On Friday, the International Criminal Court (ICC) at The Hague ruled that the court has jurisdiction to open a war-crimes investigation against Israel. In response to the decision, Jewish organizations, as well as Israeli Prime Minister Benjamin Netanyahu, slammed the ICC for being anti-semitic.
Following the ruling, Benjamin Netanyahu on Saturday said, the ICC has again proved that it is a political body, not a judicial institution. The ICC ignores the real war crimes and instead pursues the State of Israel, a state with a strong democratic government that sanctifies the rule of law, and is not a member of the ICC. In this decision, the ICC violated the right of democracies to defend themselves against terrorism and played into the hands of those who undermine efforts to expand the circle of peace. We will continue to protect our citizens and soldiers in every way from legal persecution.”
A three-judge panel at the ICC decided that Judea and Samaria, the Gaza Strip, and eastern Jerusalem are within its jurisdiction, as “Palestine [is] a State party to the ICC Rome Statute.” The ICC’s 2-1 decision cleared the way for Chief Prosecutor Fatou Bensouda to open a war-crimes probe into IDF actions.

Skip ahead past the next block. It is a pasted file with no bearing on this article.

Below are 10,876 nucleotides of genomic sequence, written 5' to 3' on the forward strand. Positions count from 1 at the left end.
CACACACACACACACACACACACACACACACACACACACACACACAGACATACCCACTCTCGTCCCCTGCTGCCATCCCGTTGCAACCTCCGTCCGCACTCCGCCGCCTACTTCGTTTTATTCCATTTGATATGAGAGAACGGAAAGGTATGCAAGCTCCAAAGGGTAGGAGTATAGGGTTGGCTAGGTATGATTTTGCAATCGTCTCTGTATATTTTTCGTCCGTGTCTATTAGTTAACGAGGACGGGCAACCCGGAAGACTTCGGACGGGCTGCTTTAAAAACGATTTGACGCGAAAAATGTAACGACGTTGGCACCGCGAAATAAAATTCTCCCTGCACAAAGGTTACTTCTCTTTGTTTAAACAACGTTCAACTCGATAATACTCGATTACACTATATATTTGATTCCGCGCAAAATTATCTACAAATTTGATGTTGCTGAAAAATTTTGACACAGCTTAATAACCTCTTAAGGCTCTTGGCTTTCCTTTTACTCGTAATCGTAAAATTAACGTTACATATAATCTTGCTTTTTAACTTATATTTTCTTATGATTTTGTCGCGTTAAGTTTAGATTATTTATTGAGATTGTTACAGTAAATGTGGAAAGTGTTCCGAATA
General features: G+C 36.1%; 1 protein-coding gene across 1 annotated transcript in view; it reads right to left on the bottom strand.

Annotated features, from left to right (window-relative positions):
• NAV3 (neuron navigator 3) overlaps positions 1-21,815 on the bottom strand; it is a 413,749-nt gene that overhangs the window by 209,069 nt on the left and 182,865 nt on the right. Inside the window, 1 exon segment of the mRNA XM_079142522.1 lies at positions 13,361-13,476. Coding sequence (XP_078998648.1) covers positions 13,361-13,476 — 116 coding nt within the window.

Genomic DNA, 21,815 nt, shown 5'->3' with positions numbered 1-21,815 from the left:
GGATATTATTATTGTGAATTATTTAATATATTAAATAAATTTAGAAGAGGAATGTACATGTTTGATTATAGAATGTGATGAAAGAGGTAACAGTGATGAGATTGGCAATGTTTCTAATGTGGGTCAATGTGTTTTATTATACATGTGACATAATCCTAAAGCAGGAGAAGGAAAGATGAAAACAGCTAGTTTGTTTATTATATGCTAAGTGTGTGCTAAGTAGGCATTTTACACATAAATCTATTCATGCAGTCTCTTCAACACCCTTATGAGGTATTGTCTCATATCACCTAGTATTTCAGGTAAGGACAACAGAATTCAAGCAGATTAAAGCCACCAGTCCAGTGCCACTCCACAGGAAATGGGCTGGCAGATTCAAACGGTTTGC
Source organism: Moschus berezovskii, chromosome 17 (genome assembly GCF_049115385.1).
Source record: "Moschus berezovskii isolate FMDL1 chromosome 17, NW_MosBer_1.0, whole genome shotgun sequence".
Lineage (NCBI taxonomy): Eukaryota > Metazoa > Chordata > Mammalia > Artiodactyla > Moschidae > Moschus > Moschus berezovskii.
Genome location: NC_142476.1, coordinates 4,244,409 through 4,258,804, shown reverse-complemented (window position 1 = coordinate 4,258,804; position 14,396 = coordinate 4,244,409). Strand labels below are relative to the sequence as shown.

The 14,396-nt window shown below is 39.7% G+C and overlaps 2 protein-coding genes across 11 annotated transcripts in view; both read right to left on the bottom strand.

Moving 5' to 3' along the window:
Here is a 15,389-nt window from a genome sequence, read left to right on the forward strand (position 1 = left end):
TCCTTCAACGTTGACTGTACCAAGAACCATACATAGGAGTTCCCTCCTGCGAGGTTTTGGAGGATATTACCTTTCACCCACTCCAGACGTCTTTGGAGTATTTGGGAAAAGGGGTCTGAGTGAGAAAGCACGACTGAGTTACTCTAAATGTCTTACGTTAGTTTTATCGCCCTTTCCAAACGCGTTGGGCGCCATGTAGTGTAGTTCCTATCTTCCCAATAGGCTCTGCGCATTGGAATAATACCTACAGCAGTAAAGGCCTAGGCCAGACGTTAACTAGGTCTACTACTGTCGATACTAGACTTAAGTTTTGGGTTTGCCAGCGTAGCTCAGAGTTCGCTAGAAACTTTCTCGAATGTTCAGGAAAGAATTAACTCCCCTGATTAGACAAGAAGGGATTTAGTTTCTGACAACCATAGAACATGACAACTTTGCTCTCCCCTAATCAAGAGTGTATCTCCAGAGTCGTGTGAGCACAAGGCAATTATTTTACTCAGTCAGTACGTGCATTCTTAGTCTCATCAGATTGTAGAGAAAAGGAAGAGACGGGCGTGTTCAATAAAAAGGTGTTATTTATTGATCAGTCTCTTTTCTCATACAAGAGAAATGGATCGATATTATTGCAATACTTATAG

In a video released by his office, the prime minister said, “When the ICC investigates Israel for fake war crimes, this is pure anti-Semitism.”
Israel’s Ambassador to the United Nations Gilad Erdan also condemned the ICC, calling the ruling a “political decision stained with anti-Semitism.” Israeli officials will meet in the coming days to discuss strategy moving forward, including the possibility of a shift away from the current path of refusing to cooperate with the ICC, said Foreign Ministry officials.
Meanwhile, the U.S. State Department on Friday night issued a formal statement objecting to the ICC decision. “As we made clear when the Palestinians purported to join the Rome Statute in 2015, we do not believe the Palestinians qualify as a sovereign state and therefore are not qualified to obtain membership as a state or participate as a state in international organizations, entities, or conferences, including the ICC,” the statement said.